Sense of agency and responsibility: integrating legal and neurocognitive accountsResearch Grant
This interdisciplinary project compares the concepts of responsibility for action in criminal law, and in psychology/neuroscience. All known human societies have some concept of individual responsibility for action. Legal systems generally view individuals as responsible because they have control over their actions: they are conscious, rational agents who ‘could have done otherwise’. Rapidly-expanding scientific knowledge suggests a different view, in which an individual’s actions are the result of neurobiological brain processes that are mechanistic, and largely independent of conscious experience.
Recent expert consensus identified the tension between legal and neuroscientific views of responsibility as an important current debate between scientific knowledge and wider human culture. Interdisciplinary research, including new data, is required to identify the similarities and differences between legal and scientific views of responsibility. The present project acts as a research beacon, bridging this interdisciplinary gap. It does so by legal research that highlights the importance of psychology, and by experimental psychology research that addresses the possible mechanistic neurobiological bases of specific aspects of legal responsibility.
First, the project begins by identifying the ways in which English criminal law makes reference to subjective experience and other psychological concepts in its doctrine of responsibility. We will review key cases in which an agent’s intention is relevant to responsibility, because of oblique intention, automatism/insanity, or loss of control. For each case, we will write parallel legal analyses, and psychological/neuroscientific commentary, highlighting how recent scientific knowledge might inform the legal discussion. The resulting publication(s) will present the points of similarity and tension between legal and scientific ways of viewing human action. It will also suggest fruitful areas for further research in both law and neuroscience.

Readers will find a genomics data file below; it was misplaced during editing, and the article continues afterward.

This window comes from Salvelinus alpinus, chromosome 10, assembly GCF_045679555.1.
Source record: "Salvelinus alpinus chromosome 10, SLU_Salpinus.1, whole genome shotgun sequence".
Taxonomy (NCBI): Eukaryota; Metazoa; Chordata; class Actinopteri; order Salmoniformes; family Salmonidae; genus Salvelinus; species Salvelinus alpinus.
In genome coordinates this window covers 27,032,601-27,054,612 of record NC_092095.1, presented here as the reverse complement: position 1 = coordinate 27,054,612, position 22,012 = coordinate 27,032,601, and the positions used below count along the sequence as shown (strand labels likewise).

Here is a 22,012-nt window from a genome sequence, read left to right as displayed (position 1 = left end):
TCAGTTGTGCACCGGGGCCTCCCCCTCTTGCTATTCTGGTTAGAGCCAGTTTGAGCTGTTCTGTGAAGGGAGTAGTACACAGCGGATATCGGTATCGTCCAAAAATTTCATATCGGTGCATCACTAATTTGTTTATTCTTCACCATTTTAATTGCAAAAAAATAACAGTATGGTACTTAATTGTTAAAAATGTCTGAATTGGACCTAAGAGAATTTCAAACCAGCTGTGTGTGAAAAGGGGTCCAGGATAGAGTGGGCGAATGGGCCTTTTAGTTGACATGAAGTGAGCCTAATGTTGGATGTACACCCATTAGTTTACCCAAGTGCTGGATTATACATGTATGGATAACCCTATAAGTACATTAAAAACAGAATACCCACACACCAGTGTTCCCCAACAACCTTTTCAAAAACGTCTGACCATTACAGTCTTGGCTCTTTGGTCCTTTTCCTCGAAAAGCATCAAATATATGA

Second, the project will include a series of 5 behavioural experiments. The experiments aim at quantifying the human sense of agency, using an established implicit measure based on human time perception: stronger agency and sense of responsibility leads to a shorter perceived interval between an action and its outcome. Using this measure, we will perform 3 simple experiments to investigate how agents’ understanding of the value of an action outcome changes the experience of acting. Put simply, how does the sense of agency over good outcomes differ from that over bad outcomes? Developing experimental paradigms to study this would clarify the legal assumption that the intention to act is based on knowing the “nature and quality of the act”. The results of these experiments will be relevant to automatism, insanity and oblique intention.
A further two studies will investigate how extreme negative circumstances affect the sense of responsibility, aiming to provide an experimental comparison to legal “loss of control” defences. We will assess how our experimental measures of sense of agency are altered when the agent’s action serves to terminate a persistent and painful sensation, produced by a controlled heat-pain stimulator. Taken together, the experiments aim to provide systematic and pertinent data to inform future research and discussion of the important links between neuroscience/psychology and law.
Finally, at the end of the project we will organise an expert workshop bringing together international experts in the law/neuroscience field. This serves as a focus to present our results, to exchange interdisciplinary perspectives, and to consider future research agendas for this fundamental topic in science and culture.